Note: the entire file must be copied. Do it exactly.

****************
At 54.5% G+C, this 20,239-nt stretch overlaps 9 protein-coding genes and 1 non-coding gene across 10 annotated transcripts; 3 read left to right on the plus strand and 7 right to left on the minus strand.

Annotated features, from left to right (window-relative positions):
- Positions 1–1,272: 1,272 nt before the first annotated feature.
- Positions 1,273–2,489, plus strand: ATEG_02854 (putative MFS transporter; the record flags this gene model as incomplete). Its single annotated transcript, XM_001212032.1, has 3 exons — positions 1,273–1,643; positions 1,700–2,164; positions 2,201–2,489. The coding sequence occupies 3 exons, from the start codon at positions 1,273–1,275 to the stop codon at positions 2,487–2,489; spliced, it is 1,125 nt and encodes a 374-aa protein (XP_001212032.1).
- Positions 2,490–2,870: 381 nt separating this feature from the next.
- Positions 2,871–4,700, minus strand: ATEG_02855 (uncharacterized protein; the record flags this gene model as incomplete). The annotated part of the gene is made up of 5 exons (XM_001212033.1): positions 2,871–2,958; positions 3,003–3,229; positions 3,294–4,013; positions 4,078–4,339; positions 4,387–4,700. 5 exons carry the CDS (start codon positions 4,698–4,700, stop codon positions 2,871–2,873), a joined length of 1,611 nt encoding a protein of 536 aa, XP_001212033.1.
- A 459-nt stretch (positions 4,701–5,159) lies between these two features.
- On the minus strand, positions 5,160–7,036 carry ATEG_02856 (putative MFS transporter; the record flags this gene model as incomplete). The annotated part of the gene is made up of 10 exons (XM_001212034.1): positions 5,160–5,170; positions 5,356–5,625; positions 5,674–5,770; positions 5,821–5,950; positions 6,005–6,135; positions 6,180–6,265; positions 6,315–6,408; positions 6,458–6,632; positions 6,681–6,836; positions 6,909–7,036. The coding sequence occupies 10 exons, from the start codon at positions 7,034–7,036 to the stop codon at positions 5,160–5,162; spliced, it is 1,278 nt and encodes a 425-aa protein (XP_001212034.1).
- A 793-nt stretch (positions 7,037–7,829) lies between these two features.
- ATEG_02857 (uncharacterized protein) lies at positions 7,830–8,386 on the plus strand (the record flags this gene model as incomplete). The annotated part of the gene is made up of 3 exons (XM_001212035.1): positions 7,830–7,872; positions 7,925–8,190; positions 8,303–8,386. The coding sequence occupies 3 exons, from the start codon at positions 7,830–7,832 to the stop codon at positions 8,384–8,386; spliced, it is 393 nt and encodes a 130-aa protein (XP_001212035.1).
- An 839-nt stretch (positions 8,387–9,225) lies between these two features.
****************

At 54.5% G+C, this 20,239-nt stretch overlaps 9 protein-coding genes and 1 non-coding gene across 10 annotated transcripts; 3 read left to right on the plus strand and 7 right to left on the minus strand.

Annotated features, from left to right (window-relative positions):
- Positions 1–1,272: 1,272 nt before the first annotated feature.
- Positions 1,273–2,489, plus strand: ATEG_02854 (putative MFS transporter; the record flags this gene model as incomplete). Its single annotated transcript, XM_001212032.1, has 3 exons — positions 1,273–1,643; positions 1,700–2,164; positions 2,201–2,489. The coding sequence occupies 3 exons, from the start codon at positions 1,273–1,275 to the stop codon at positions 2,487–2,489; spliced, it is 1,125 nt and encodes a 374-aa protein (XP_001212032.1).
- Positions 2,490–2,870: 381 nt separating this feature from the next.
- Positions 2,871–4,700, minus strand: ATEG_02855 (uncharacterized protein; the record flags this gene model as incomplete). The annotated part of the gene is made up of 5 exons (XM_001212033.1): positions 2,871–2,958; positions 3,003–3,229; positions 3,294–4,013; positions 4,078–4,339; positions 4,387–4,700. 5 exons carry the CDS (start codon positions 4,698–4,700, stop codon positions 2,871–2,873), a joined length of 1,611 nt encoding a protein of 536 aa, XP_001212033.1.
- A 459-nt stretch (positions 4,701–5,159) lies between these two features.
- On the minus strand, positions 5,160–7,036 carry ATEG_02856 (putative MFS transporter; the record flags this gene model as incomplete). The annotated part of the gene is made up of 10 exons (XM_001212034.1): positions 5,160–5,170; positions 5,356–5,625; positions 5,674–5,770; positions 5,821–5,950; positions 6,005–6,135; positions 6,180–6,265; positions 6,315–6,408; positions 6,458–6,632; positions 6,681–6,836; positions 6,909–7,036. The coding sequence occupies 10 exons, from the start codon at positions 7,034–7,036 to the stop codon at positions 5,160–5,162; spliced, it is 1,278 nt and encodes a 425-aa protein (XP_001212034.1).
- A 793-nt stretch (positions 7,037–7,829) lies between these two features.
- ATEG_02857 (uncharacterized protein) lies at positions 7,830–8,386 on the plus strand (the record flags this gene model as incomplete). The annotated part of the gene is made up of 3 exons (XM_001212035.1): positions 7,830–7,872; positions 7,925–8,190; positions 8,303–8,386. The coding sequence occupies 3 exons, from the start codon at positions 7,830–7,832 to the stop codon at positions 8,384–8,386; spliced, it is 393 nt and encodes a 130-aa protein (XP_001212035.1).
- An 839-nt stretch (positions 8,387–9,225) lies between these two features.